NEW YORK (CNNfn) - Pilots at Delta Air Lines, the nation's third-largest carrier, are set to conduct informational picketing at eight major airports Tuesday, despite the fact that the union says it is making progress towards a new deal.|
Tuesday is the first day that the current four-year pact can be changed, known as the amendable date under terms of the Railway Labor Act, which controls labor relations in the airline industry.
The union and Delta (DAL: Research, Estimates) had hoped to reach agreement on a new pact by Tuesday, but an agreement could be months or more away. Still, the union says that it is not seeking any kind of mediation or declaration of an impasse, which could start the clock towards a job action.
"We're still making progress in direct negotiations, although talks have slowed down," said Karen McGuffey, spokeswoman for the Air Line Pilots Association. "These pickets are just to draw attention that we've lived under a concessionary agreement for four years, that times are now good and we're ready for a contract that recognizes our contribution's to the company's success."
The cities targeted for airport pickets by off-duty pilots include its Atlanta home, as well as New York's LaGuardia Airport, Los Angeles, Salt Lake City, Portland, Ore., Orlando, Fla., Dallas-Fort Worth, Texas, and Cincinnati.
Going past the amendable date is not unusual in the airline industry. The average contract is reached about two years after the amendable date, according to Alesia Watson, spokeswoman for the company. She said the airline is not concerned it will see any impact on flights or customer bookings as a result of the pickets.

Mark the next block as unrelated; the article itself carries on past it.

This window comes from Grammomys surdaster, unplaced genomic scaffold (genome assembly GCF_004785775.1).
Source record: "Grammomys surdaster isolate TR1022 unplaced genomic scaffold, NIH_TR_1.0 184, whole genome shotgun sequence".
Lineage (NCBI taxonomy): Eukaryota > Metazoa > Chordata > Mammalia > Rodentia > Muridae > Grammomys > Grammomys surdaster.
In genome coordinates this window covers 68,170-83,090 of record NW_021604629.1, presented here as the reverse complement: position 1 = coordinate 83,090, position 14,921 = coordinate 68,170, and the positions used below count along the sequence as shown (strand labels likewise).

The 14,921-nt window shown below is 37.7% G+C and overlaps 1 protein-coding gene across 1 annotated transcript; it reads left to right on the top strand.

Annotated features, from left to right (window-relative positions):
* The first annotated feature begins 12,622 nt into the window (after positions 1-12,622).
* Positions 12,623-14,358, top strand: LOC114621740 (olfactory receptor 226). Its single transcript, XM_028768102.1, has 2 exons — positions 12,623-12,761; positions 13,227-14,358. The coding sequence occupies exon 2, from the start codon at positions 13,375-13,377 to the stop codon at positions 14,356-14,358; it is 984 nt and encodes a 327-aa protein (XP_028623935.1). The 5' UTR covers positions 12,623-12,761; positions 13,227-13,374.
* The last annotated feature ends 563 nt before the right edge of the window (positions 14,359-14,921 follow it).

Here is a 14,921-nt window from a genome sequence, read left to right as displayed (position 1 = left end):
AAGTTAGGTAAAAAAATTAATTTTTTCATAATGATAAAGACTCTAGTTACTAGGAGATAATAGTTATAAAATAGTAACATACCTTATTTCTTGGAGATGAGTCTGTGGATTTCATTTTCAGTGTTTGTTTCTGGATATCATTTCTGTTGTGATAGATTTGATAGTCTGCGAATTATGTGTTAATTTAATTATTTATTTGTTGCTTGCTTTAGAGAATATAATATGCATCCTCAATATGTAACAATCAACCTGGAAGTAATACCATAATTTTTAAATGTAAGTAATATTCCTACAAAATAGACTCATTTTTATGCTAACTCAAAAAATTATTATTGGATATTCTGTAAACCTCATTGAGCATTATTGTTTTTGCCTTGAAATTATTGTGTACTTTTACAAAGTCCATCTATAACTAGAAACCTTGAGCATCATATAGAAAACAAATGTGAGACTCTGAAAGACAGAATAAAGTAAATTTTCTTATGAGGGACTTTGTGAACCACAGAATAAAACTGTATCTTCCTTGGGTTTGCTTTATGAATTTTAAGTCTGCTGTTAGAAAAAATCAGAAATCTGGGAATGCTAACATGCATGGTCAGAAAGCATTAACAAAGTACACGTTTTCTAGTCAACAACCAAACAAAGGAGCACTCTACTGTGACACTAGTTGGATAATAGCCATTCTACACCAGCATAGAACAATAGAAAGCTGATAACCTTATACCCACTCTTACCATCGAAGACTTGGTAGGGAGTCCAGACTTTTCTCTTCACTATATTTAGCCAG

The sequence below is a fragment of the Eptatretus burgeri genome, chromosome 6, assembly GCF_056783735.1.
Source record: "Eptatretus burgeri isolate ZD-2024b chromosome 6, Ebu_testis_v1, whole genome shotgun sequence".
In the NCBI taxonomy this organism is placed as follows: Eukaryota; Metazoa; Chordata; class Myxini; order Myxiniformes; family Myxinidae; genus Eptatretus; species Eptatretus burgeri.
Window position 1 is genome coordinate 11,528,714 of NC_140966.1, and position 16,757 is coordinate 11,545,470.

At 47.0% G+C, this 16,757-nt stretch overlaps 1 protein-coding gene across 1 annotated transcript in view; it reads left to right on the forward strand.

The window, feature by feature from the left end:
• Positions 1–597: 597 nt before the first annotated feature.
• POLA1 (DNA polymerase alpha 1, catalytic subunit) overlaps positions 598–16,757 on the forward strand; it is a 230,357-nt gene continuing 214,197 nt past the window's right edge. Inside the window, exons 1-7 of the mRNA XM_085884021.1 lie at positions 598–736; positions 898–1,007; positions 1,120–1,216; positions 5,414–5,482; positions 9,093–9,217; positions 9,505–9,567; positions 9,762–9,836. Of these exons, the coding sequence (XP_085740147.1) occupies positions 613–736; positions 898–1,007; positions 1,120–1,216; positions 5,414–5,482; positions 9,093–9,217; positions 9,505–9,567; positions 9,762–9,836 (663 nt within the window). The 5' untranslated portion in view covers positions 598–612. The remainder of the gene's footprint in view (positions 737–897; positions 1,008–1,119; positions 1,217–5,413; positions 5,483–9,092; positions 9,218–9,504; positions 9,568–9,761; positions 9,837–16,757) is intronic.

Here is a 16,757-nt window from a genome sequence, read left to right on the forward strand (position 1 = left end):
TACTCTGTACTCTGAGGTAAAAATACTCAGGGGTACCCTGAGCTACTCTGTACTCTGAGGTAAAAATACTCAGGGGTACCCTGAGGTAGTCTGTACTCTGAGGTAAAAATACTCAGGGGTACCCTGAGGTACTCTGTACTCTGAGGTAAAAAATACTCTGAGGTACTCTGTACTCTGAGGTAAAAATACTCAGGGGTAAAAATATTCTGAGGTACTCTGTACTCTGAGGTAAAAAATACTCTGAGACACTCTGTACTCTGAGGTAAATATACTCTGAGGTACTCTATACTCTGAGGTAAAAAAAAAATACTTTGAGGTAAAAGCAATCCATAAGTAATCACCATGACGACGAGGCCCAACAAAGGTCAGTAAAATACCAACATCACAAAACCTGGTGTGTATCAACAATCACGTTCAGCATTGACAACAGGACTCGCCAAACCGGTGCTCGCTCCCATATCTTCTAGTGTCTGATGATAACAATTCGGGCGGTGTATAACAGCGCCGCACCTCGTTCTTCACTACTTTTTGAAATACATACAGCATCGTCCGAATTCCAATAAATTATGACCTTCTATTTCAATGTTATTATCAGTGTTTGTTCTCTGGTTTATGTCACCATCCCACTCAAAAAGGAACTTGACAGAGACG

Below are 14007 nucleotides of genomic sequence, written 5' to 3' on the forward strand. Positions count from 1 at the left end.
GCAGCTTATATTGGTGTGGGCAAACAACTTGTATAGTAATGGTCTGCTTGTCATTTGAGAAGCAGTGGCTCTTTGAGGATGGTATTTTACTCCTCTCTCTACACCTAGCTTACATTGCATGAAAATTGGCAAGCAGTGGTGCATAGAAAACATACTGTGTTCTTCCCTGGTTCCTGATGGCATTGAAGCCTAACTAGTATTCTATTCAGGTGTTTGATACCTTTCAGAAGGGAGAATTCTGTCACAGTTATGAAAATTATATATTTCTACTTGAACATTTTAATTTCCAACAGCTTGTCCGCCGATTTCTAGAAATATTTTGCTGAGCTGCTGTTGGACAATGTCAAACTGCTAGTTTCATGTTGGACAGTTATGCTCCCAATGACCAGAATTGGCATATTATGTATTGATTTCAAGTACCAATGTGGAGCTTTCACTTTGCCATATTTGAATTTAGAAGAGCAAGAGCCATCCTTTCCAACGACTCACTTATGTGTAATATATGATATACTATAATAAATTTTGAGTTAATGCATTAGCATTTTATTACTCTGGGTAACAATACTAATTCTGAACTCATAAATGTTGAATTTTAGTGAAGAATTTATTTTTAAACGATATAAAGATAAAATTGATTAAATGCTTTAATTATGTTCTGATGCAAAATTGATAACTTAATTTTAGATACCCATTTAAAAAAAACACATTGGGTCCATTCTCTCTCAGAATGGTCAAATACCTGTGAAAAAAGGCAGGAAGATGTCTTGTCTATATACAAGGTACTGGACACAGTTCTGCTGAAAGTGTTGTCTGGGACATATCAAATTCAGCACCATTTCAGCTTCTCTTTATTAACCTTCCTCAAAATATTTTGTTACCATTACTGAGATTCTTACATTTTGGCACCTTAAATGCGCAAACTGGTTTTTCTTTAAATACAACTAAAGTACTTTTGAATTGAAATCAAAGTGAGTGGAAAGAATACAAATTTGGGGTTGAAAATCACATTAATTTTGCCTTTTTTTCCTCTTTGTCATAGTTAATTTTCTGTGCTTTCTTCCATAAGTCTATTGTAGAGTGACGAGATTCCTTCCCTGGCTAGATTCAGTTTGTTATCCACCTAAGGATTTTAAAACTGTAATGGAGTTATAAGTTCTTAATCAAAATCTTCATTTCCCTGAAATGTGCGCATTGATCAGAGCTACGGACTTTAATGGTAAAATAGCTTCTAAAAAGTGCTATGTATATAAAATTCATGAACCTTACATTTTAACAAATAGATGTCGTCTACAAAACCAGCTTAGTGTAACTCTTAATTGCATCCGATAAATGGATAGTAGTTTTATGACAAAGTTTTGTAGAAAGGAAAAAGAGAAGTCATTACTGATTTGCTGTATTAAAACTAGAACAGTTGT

"Negotiations are going quite well," she said. "We've reached tentative agreement on 11 of the 28 issues."
But the most serious issues concerning wages and job security have yet to be brought to the table by either side. The union says that the average pay of a Delta pilot is about $90,000 a year. There are more than 9,000 pilots who belong to the union.
The pilots are the only union with significant representation at Delta, making it one of the least unionized passenger carriers. Flight attendants and mechanics there are non-union, unlike its major competitors. Analysts said they're not terribly concerned about talks at Delta at this point.
"This is part the jousting that goes on with these things," said Jim Higgins, analyst with Donaldson Lufkin and Jenrette. "The pilots will use every significant date to try to highlight the fact they're in disagreement with management."
Higgins said he has a buy recommendation on Delta, though he believes the stock will trade at lower multiples than much of the rest of the industry until the labor issue is settled. He said investors are also concerned about organizing effort by the Association of Flight Attendants at the carrier.
Despite increased fuel costs, Delta posted improved results in the first quarter. It earned $220 million, or $1.67 a diluted share, up from $214 million, or $1.42 a share, in the first quarter. Revenue rose to $4.0 billion from $3.5 billion in the year earlier period, although the passenger load factor, which measures the percentage of available seats sold, slipped to 69.02 percent from 69.87 percent a year earlier.
Shares of Delta gained 1-7/16 to 54-3/16 in trading Monday.